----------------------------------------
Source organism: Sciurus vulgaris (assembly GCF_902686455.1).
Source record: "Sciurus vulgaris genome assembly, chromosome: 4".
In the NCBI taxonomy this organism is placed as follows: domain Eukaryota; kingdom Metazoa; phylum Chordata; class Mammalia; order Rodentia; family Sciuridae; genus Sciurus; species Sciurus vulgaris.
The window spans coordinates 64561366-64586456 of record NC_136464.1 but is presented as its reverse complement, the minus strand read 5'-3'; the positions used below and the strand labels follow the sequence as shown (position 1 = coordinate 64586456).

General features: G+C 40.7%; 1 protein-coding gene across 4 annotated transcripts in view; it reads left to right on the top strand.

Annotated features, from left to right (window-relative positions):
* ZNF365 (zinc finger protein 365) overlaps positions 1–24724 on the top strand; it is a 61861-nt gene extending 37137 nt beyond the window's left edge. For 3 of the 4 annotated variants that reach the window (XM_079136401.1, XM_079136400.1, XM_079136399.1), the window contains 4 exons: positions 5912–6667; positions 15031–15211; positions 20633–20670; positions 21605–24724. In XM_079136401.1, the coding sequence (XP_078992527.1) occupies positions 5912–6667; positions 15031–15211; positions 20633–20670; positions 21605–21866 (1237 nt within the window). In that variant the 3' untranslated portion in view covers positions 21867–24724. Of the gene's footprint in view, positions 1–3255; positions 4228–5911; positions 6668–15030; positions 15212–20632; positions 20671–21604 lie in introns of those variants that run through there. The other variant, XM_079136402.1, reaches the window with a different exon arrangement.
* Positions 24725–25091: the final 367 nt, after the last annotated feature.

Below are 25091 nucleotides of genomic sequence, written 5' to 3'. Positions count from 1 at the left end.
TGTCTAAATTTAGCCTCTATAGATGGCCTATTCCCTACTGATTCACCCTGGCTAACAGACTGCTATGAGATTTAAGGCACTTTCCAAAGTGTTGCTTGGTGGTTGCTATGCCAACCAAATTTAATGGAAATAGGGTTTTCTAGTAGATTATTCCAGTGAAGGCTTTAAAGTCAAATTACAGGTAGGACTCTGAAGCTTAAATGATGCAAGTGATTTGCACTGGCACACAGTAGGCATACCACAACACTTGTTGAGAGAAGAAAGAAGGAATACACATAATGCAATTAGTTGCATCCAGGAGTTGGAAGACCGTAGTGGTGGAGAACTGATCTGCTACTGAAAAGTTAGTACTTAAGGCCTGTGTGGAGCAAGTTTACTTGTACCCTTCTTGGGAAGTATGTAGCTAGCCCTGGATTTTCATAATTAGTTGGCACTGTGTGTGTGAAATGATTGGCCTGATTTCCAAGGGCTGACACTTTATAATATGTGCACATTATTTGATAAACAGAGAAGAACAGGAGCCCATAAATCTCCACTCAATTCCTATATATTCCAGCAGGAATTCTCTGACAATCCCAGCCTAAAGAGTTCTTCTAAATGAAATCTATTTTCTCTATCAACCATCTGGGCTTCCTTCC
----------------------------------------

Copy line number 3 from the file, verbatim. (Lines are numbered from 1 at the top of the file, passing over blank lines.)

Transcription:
In the NCBI taxonomy this organism is placed as follows: domain Eukaryota; kingdom Metazoa; phylum Chordata; class Mammalia; order Rodentia; family Sciuridae; genus Sciurus; species Sciurus vulgaris.